Hanging by a thread off laden branches, chestnuts sparkle like dark jewels. They look like huge, fat raindrops, and gleam with a perfect deep brown gloss against the golden spines of the half-open burrs that hold them. Deep inside—wrapped securely in the shiny peel's firm cocoon, sheltered by what remains of the prickly burrs—the straw-yellow core is ripening, getting ready to yield its sweet, nutty flavour to the voracious embrace of a roasting pan.
Soon starch will turn into sugar and the chestnuts will start falling with muffled thuds on the mossy undergrowth that carpets woods from Piedmont to Tuscany. Soon the nuts' warm, uncomplicated sweetness will feed Italians up and down the country—as it has done every autumn for the last few millennia.
Europe's oldest living chestnut tree, which stands in Sicily, is reputed to be more than 3,000 years old. It is so big that legend wants it to have given shelter to a medieval queen, Joan of Aragon, and her escort of 100 knights on a stormy evening. If the story is true, it was already there when the Romans, who were great fans of the plant, started planting chestnut trees along the length and breadth of the Mediterranean basin. The sweet nuts were so popular that even the empire's greatest poets sung of them in their work—in the Eclogues, Virgil recalled a dainty dish of chestnuts cooked in milk and eaten with cheese, while Martial raved about the roast ones he had in Naples.
In some areas, such as the Tuscan Apennine, chestnuts were the main staple since Roman times and throughout the Middle Ages - chiefly because of their nourishing qualities, though their reputation as aphrodisiacs can't have hurt.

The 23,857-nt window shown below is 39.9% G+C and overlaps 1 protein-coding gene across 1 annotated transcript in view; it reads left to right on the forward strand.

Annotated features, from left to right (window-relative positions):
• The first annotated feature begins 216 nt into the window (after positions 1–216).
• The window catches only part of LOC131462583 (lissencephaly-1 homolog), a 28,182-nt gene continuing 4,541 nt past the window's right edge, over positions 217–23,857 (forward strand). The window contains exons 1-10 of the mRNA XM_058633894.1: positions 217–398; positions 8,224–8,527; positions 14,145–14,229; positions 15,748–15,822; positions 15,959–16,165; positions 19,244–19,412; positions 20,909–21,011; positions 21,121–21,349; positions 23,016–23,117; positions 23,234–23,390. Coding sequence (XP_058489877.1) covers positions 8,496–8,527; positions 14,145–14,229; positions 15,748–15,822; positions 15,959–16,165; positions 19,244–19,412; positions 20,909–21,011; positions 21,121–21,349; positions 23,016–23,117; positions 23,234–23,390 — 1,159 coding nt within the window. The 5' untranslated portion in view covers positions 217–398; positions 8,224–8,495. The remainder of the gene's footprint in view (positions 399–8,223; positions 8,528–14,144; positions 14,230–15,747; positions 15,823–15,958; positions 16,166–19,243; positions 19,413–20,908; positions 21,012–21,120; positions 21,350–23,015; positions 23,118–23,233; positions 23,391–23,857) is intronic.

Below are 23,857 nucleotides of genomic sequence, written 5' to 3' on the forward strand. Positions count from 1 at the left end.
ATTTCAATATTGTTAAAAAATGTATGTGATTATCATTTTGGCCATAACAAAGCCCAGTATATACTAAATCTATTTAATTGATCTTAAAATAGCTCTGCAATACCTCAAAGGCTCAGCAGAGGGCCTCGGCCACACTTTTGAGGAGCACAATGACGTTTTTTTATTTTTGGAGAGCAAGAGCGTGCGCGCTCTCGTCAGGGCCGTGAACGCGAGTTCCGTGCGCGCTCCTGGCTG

Although it mostly fodder for the poor, the humble nut also attracted the attention of the rich and powerful, who saw it as an easy way to feed the masses. Countess Matilde of Canossa - better known for having engendered a fleeting reconciliation between German king Henry IV and Pope Gregory VII in 1077 and later inflicted a crushing defeat on the excommunicated Henry—was indefatigable in having chestnut trees planted across her vast estates. She was so keen on them that she even came up with a planting scheme detailing the optimal distance between one tree and the next (later named the stadio matildico after her).
And although the riches of the 20th century—together with the population decline across Italian mountains and a rise in the incidence of blights and diseases - caused a drop in chestnut consumption throughout Italy, their gastronomic tradition remained alive, as did the many recipes that had evolved over time. Which is why, now that the nuts enjoy renewed popularity, partly thanks to the boom in healthy eating, they find many creative uses in Italian kitchens beyond the delicious but slightly obvious roasting and boiling.
From the Mugello, a chestnut-peppered mountainside between Florence and Bologna, comes the polenta di castagne. This simple but filling dish, made with chestnut flour cooked in water, and served with cheese, sausages or meat sauce, dates back to well before the days when corn became popular and polenta as we know it today was born.
Also from Tuscany comes castagnaccio, a thin, textured, nutty cake made with chestnut flour peppered with pine nuts and rosemary. Even richer is Monte Bianco, a rum-drizzled mountain of chestnut puree and cocoa, covered by a snow-white blanket of whipped cream, which happens to be one of writer Susanna Tamaro's favourite dishes. And of course there are chestnut-filled tortelli, chestnut flour fritters. and the velvety marmellata di marroni—a chestnut puree blended with syrup and cooked until it becomes a deliciously sweet cream.